Located in the municipality of Paternopoli, in the heart of the Taurasi DOCG area, the estate consists of 21 hectares divided into eight plots. Each one is, to a certain extent, treated like a separate vineyard because of the differences in the age of the vines, grape variety, soil type, etc. The combination of these many facets enable us to create wines with great elegance and complexity.
What makes Le Masciare fairly unique in Irpinia is that we are not an inherited business, but built from the ground up by the current owners, which enables us to avoid all legacy issues of having suboptimal vineyards, simply because they have been inherited from previous generations. Instead, we have been able to only select vineyards we are fully convinced of, with older vines (up to 70 years old) and different soil types, varying from finely textured with clay to more coarsely textured with gravel and stone, that constitute a veritable patchwork.
We have decided to focus our vineyards in three prime locations for our three primary grape varieties; aglianico, fiano and greco.
For the aglianico grape all our vineyards are in the hills surrounding Paternopoli, at an altitude of between 490mt and 560mt a.s.l. This is the heart of the Taurasi DOCG area, where the highest expression of the aglianico grape can be found.
With these different vineyard locations, and through the selection of the most appropriate grape variety for each different terroir, the most is made of the many microclimates in Irpinia. Each plot has its own specific profile due to the age of the vines, surface area, type of soil, training system and grape variety. Therefore, it only follows that the wine produced from each plot has its own profile too, which we aim to vinify separately as much as possible, only to be blended together at a later stage into wines that are both structured and elegant.
Located to the north of Paternopoli, these are our youngest aglianico vineyards, planted in 2001 and located directly adjacent to our wine cellar. This area is divided into 3 plots, totalling 4 hectares. Its soil is the most sandy of all our vineyards, mixed with large rocks, and with some clay. The origin of this sand is its location in the heart of an ancient volcano. Exposition is south-west, and a spurred cordon training system is used here.
These are the oldest aglianico vineyards in our estate, planted in 1948, and divided into two lots. They are located on the west side of Paternopoli. The first lot uses the radial (‘raggiera’) training system, and contains some much older plants (150-200 years). The second adjacent lot uses the guyot training system. The soil is similar to the Barbassano vineyard, but with more rocks. The total size of these two vineyards is 1.2 hectares, and the yield is particularly low, mostly due to the considerable age of the plants. Only in the very best years we make a Taurasi cuvée from these two plots, yielding a Taurasi of great complexity and longevity.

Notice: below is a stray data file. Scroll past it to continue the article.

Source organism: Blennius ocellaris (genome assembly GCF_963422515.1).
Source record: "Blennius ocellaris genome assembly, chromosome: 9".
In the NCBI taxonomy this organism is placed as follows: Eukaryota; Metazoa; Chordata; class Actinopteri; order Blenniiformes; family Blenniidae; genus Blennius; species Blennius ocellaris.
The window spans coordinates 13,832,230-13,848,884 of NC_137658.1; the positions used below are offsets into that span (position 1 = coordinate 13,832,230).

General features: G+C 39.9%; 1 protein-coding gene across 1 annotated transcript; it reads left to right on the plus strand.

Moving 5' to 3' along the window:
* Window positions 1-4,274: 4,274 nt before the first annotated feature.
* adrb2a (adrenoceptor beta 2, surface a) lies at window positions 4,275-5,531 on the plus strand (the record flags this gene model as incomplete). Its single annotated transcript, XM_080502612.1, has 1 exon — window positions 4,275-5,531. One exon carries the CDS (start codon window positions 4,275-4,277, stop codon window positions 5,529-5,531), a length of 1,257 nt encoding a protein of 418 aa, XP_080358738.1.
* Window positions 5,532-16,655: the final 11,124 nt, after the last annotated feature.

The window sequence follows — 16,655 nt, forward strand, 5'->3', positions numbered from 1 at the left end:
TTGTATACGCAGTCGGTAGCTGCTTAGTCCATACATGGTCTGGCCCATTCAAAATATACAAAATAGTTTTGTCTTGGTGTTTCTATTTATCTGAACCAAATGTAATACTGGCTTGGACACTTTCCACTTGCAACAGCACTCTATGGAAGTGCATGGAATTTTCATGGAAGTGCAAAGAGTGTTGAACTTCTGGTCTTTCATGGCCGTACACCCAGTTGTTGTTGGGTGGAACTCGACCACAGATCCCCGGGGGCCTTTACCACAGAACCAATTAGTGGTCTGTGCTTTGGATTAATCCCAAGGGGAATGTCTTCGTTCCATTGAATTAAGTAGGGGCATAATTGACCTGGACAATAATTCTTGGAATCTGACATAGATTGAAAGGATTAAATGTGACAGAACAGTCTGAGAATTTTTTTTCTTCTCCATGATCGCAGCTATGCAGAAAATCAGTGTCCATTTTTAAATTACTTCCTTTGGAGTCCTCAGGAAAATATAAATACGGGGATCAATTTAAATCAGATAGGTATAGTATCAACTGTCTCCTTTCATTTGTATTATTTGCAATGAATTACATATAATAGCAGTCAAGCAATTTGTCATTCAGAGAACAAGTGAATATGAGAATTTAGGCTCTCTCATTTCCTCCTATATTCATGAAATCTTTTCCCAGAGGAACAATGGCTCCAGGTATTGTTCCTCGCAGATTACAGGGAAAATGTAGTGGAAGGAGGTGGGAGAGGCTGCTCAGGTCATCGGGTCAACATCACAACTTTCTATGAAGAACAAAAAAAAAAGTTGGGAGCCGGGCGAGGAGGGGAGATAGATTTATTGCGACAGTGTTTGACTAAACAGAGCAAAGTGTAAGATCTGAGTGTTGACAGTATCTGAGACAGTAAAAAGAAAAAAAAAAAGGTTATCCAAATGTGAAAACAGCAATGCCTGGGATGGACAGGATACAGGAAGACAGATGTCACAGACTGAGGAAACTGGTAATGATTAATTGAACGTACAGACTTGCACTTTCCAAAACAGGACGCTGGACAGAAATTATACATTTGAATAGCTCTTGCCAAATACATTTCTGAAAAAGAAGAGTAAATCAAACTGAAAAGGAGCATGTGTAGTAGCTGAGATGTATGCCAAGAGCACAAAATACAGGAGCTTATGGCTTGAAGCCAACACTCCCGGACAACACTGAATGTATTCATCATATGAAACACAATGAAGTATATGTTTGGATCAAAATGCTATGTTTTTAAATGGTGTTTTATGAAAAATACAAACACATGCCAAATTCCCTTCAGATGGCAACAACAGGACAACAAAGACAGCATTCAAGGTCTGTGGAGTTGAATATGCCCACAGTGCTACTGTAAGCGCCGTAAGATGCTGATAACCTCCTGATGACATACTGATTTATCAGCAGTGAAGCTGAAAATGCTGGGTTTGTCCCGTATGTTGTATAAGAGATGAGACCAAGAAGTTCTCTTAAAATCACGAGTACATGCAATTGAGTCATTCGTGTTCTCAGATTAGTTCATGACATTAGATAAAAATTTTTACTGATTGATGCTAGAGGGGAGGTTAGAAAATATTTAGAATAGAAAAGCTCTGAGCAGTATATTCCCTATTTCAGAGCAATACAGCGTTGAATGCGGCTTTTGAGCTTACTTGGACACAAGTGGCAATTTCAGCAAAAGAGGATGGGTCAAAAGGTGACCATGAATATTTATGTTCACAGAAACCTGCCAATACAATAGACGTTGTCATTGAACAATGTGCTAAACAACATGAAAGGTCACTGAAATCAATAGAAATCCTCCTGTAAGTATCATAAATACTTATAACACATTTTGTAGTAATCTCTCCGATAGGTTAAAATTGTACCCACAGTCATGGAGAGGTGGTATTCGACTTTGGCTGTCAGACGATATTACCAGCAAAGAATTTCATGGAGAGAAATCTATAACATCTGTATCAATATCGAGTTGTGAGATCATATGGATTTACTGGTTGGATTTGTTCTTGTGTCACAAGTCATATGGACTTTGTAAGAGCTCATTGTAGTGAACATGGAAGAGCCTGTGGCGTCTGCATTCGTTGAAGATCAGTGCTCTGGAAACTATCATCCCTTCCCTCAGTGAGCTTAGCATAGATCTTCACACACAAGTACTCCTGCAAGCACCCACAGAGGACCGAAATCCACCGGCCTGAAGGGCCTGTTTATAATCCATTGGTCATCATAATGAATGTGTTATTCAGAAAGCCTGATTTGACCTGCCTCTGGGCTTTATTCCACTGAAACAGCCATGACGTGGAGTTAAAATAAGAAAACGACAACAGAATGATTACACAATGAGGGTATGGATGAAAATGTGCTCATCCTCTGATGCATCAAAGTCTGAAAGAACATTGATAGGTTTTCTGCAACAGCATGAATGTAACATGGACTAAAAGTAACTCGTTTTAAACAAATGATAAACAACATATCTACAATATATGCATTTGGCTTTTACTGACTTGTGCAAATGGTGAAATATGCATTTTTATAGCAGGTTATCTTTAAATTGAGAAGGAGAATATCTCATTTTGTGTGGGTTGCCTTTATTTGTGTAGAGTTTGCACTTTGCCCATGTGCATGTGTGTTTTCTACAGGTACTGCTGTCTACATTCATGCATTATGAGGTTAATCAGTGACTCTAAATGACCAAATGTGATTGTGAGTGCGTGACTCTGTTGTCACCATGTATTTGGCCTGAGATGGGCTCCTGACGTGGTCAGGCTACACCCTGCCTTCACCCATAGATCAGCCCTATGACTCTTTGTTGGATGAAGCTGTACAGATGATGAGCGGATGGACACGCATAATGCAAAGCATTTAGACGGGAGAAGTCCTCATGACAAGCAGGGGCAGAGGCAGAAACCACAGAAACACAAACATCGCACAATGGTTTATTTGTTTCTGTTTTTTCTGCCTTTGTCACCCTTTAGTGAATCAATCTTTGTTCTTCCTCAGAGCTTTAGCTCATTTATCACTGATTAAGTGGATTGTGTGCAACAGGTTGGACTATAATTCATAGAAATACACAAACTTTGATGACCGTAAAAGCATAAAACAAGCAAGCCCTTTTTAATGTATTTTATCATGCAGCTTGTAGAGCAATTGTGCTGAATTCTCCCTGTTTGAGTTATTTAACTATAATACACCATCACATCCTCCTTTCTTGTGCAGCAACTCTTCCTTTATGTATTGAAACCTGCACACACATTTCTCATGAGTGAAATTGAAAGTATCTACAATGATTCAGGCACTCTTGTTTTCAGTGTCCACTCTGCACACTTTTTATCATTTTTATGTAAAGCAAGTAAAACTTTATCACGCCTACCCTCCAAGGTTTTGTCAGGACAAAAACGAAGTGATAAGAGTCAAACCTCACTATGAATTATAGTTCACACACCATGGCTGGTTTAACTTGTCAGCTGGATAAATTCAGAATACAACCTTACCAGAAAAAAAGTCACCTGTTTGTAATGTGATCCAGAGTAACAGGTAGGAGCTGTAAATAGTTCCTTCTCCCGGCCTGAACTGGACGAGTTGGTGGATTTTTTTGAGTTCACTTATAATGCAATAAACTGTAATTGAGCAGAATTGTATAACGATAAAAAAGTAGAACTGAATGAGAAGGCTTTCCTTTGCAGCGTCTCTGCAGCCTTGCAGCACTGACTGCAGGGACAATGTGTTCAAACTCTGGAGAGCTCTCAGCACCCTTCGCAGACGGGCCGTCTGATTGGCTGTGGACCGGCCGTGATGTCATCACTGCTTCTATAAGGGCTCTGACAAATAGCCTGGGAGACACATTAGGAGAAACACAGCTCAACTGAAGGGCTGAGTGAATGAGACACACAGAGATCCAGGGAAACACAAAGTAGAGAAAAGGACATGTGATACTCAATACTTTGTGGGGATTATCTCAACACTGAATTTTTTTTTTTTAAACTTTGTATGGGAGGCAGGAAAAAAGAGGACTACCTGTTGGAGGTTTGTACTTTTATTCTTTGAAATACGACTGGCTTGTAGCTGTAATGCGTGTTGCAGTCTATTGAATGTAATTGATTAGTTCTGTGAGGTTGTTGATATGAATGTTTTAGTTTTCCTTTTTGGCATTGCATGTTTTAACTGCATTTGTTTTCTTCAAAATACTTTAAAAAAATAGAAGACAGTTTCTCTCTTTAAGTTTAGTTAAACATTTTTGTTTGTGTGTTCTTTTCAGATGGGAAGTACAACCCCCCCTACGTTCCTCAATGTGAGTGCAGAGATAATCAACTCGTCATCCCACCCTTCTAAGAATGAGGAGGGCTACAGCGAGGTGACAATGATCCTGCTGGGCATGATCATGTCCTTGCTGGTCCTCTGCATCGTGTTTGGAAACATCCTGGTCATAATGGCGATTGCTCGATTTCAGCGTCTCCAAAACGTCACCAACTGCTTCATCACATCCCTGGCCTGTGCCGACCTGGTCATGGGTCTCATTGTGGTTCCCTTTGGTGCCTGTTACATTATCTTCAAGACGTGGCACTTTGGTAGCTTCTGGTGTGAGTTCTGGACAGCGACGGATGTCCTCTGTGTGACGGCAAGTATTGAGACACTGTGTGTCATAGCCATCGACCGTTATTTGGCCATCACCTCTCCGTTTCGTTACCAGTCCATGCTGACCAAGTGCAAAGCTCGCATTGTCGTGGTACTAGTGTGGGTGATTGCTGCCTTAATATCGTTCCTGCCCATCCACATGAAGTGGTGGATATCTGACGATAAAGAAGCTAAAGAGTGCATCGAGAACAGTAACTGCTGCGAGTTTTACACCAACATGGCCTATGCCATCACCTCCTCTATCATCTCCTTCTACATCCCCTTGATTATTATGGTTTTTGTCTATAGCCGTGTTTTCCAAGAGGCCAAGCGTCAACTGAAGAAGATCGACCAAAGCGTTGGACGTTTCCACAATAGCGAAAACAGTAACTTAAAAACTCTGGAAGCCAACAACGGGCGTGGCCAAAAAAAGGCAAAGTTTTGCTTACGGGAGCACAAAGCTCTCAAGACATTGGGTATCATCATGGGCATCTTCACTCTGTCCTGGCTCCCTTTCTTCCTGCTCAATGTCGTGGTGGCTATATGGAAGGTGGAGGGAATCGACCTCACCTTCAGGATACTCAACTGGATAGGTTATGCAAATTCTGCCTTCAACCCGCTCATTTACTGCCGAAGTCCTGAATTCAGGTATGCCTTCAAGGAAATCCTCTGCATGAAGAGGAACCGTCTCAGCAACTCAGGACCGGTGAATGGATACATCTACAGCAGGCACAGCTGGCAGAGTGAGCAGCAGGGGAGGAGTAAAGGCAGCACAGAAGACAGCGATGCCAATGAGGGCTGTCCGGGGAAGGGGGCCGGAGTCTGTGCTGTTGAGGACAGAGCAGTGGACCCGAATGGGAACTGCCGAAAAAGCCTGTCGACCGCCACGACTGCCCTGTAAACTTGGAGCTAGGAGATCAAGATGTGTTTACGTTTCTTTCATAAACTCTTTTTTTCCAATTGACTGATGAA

This is a small vineyard of less than an hectare with plants from 1957, on top of a hill on the south side of Paternopoli, and are our the highest aglianico vineyards at some 560mt a.s.l. This windy vineyard uses a mixed radial (‘raggiera’) and guyot training system. This Taurasi cuvée is the most elegant of the three Taurasi’s we produce, and like the Pian del Bosco cuvée is only made in select years. This soil tends more towards clay.
This is a single vineyard in the hills surrounding the small town of Lapio. This location confers a highly recognizable character to our Fiano: combining a medium minerality with a floral aromaticity, leading to a highly enjoyable and characteristic Fiano di Avellino. The plants have been planted in 2005, and the vineyard is in an isolated location surrounded on all sides by woods. The vineyard has been certified organically since 2016 with an exposure east-west and a guyot (espalier) training system.
This is a vineyard composed of two adjacent plots located on top of a hill some 2km from the small town of Chianchetelle. It is our highest vineyard, at some 620mt above sea level, and planted in 1987 using the radial or ‘raggiera’ training system. Given its location on top of a hill and the radial training system its exposure is irrelevant; it has the maximum amount of sunshine year round. The significant altitude does require additional green harvesting and/or defoliating to ensure full ripeness of the grapes, but has the substantial benefit of avoiding humidity problems caused by fog that vineyards at lower altitudes in the area tend to have. This enables us to grow healthy fruit up to the moment of the harvest. The soil is rich in mineral sediments, particularly tuff stone, from which the DOCG denomination ‘Greco di Tufo’ takes its name.